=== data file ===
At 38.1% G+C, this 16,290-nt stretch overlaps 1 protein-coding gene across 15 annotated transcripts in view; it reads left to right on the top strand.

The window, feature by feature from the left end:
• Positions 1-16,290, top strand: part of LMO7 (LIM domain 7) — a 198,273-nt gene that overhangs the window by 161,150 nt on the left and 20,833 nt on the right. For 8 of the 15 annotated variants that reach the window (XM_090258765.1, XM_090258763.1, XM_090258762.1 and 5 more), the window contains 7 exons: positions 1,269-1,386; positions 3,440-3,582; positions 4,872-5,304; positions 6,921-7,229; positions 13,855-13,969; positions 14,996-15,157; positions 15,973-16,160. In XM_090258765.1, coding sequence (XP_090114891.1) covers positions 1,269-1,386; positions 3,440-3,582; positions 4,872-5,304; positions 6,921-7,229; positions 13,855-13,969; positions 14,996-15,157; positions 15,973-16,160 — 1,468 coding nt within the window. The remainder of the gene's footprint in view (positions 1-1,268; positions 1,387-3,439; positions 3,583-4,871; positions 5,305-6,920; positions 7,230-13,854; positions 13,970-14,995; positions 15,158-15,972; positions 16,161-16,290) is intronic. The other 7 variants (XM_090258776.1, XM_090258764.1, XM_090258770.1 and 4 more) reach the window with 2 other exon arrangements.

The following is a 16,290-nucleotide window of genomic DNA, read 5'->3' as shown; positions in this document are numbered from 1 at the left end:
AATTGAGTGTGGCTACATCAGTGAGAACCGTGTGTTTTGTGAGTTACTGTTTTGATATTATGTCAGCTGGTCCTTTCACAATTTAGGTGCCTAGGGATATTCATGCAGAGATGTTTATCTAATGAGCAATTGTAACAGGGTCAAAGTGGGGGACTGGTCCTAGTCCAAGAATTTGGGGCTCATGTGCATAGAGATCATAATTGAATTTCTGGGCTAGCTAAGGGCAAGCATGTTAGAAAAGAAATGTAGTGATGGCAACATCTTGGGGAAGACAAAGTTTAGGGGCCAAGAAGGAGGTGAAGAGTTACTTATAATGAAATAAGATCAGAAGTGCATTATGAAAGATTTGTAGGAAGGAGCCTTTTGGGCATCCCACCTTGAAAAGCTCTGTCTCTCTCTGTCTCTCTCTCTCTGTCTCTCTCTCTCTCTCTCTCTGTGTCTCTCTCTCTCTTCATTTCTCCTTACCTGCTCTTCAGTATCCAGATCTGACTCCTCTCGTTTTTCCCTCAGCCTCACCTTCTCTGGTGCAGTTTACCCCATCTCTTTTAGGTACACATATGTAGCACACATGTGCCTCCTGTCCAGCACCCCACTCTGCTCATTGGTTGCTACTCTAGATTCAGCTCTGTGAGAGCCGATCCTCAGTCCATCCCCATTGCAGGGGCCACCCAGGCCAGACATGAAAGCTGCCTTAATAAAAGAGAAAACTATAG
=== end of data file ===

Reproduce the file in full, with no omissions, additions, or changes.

At 38.1% G+C, this 16,290-nt stretch overlaps 1 protein-coding gene across 15 annotated transcripts in view; it reads left to right on the top strand.

The window, feature by feature from the left end:
• Positions 1-16,290, top strand: part of LMO7 (LIM domain 7) — a 198,273-nt gene that overhangs the window by 161,150 nt on the left and 20,833 nt on the right. For 8 of the 15 annotated variants that reach the window (XM_090258765.1, XM_090258763.1, XM_090258762.1 and 5 more), the window contains 7 exons: positions 1,269-1,386; positions 3,440-3,582; positions 4,872-5,304; positions 6,921-7,229; positions 13,855-13,969; positions 14,996-15,157; positions 15,973-16,160. In XM_090258765.1, coding sequence (XP_090114891.1) covers positions 1,269-1,386; positions 3,440-3,582; positions 4,872-5,304; positions 6,921-7,229; positions 13,855-13,969; positions 14,996-15,157; positions 15,973-16,160 — 1,468 coding nt within the window. The remainder of the gene's footprint in view (positions 1-1,268; positions 1,387-3,439; positions 3,583-4,871; positions 5,305-6,920; positions 7,230-13,854; positions 13,970-14,995; positions 15,158-15,972; positions 16,161-16,290) is intronic. The other 7 variants (XM_090258776.1, XM_090258764.1, XM_090258770.1 and 4 more) reach the window with 2 other exon arrangements.

The following is a 16,290-nucleotide window of genomic DNA, read 5'->3' as shown; positions in this document are numbered from 1 at the left end:
AATTGAGTGTGGCTACATCAGTGAGAACCGTGTGTTTTGTGAGTTACTGTTTTGATATTATGTCAGCTGGTCCTTTCACAATTTAGGTGCCTAGGGATATTCATGCAGAGATGTTTATCTAATGAGCAATTGTAACAGGGTCAAAGTGGGGGACTGGTCCTAGTCCAAGAATTTGGGGCTCATGTGCATAGAGATCATAATTGAATTTCTGGGCTAGCTAAGGGCAAGCATGTTAGAAAAGAAATGTAGTGATGGCAACATCTTGGGGAAGACAAAGTTTAGGGGCCAAGAAGGAGGTGAAGAGTTACTTATAATGAAATAAGATCAGAAGTGCATTATGAAAGATTTGTAGGAAGGAGCCTTTTGGGCATCCCACCTTGAAAAGCTCTGTCTCTCTCTGTCTCTCTCTCTCTGTCTCTCTCTCTCTCTCTCTCTGTGTCTCTCTCTCTCTTCATTTCTCCTTACCTGCTCTTCAGTATCCAGATCTGACTCCTCTCGTTTTTCCCTCAGCCTCACCTTCTCTGGTGCAGTTTACCCCATCTCTTTTAGGTACACATATGTAGCACACATGTGCCTCCTGTCCAGCACCCCACTCTGCTCATTGGTTGCTACTCTAGATTCAGCTCTGTGAGAGCCGATCCTCAGTCCATCCCCATTGCAGGGGCCACCCAGGCCAGACATGAAAGCTGCCTTAATAAAAGAGAAAACTATAG